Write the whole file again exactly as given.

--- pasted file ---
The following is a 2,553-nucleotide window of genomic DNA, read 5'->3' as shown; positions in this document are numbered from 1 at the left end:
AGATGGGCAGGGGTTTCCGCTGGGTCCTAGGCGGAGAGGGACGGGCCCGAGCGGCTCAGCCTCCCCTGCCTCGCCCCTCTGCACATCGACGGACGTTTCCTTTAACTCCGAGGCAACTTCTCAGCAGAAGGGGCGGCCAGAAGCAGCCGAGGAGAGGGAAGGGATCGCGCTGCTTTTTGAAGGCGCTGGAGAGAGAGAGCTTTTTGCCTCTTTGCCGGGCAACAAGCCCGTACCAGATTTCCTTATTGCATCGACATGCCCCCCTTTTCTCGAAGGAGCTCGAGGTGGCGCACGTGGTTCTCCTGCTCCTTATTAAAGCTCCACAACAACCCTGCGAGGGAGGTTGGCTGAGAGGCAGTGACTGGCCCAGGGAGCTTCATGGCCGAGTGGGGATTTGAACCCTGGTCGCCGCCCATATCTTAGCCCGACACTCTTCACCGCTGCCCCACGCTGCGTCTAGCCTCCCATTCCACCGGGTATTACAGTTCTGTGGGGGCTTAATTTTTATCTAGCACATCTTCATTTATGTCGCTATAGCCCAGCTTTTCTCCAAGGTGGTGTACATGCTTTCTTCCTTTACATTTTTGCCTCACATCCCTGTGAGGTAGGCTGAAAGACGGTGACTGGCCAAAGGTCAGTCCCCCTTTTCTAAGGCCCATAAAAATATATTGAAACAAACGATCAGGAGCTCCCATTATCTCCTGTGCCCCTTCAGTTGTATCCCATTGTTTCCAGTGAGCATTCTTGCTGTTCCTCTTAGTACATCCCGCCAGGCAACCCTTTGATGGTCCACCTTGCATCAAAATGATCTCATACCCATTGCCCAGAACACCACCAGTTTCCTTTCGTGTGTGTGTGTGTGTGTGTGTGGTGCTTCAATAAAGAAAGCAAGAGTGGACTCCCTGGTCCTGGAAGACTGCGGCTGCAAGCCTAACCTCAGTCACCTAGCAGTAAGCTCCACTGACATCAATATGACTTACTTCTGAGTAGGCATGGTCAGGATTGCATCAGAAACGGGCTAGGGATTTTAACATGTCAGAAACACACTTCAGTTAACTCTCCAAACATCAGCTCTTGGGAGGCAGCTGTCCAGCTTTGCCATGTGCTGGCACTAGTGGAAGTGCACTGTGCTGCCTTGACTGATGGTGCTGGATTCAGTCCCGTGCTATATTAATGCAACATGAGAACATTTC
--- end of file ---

The following is a 2,553-nucleotide window of genomic DNA, read 5'->3' as shown; positions in this document are numbered from 1 at the left end:
AGATGGGCAGGGGTTTCCGCTGGGTCCTAGGCGGAGAGGGACGGGCCCGAGCGGCTCAGCCTCCCCTGCCTCGCCCCTCTGCACATCGACGGACGTTTCCTTTAACTCCGAGGCAACTTCTCAGCAGAAGGGGCGGCCAGAAGCAGCCGAGGAGAGGGAAGGGATCGCGCTGCTTTTTGAAGGCGCTGGAGAGAGAGAGCTTTTTGCCTCTTTGCCGGGCAACAAGCCCGTACCAGATTTCCTTATTGCATCGACATGCCCCCCTTTTCTCGAAGGAGCTCGAGGTGGCGCACGTGGTTCTCCTGCTCCTTATTAAAGCTCCACAACAACCCTGCGAGGGAGGTTGGCTGAGAGGCAGTGACTGGCCCAGGGAGCTTCATGGCCGAGTGGGGATTTGAACCCTGGTCGCCGCCCATATCTTAGCCCGACACTCTTCACCGCTGCCCCACGCTGCGTCTAGCCTCCCATTCCACCGGGTATTACAGTTCTGTGGGGGCTTAATTTTTATCTAGCACATCTTCATTTATGTCGCTATAGCCCAGCTTTTCTCCAAGGTGGTGTACATGCTTTCTTCCTTTACATTTTTGCCTCACATCCCTGTGAGGTAGGCTGAAAGACGGTGACTGGCCAAAGGTCAGTCCCCCTTTTCTAAGGCCCATAAAAATATATTGAAACAAACGATCAGGAGCTCCCATTATCTCCTGTGCCCCTTCAGTTGTATCCCATTGTTTCCAGTGAGCATTCTTGCTGTTCCTCTTAGTACATCCCGCCAGGCAACCCTTTGATGGTCCACCTTGCATCAAAATGATCTCATACCCATTGCCCAGAACACCACCAGTTTCCTTTCGTGTGTGTGTGTGTGTGTGTGTGGTGCTTCAATAAAGAAAGCAAGAGTGGACTCCCTGGTCCTGGAAGACTGCGGCTGCAAGCCTAACCTCAGTCACCTAGCAGTAAGCTCCACTGACATCAATATGACTTACTTCTGAGTAGGCATGGTCAGGATTGCATCAGAAACGGGCTAGGGATTTTAACATGTCAGAAACACACTTCAGTTAACTCTCCAAACATCAGCTCTTGGGAGGCAGCTGTCCAGCTTTGCCATGTGCTGGCACTAGTGGAAGTGCACTGTGCTGCCTTGACTGATGGTGCTGGATTCAGTCCCGTGCTATATTAATGCAACATGAGAACATTTC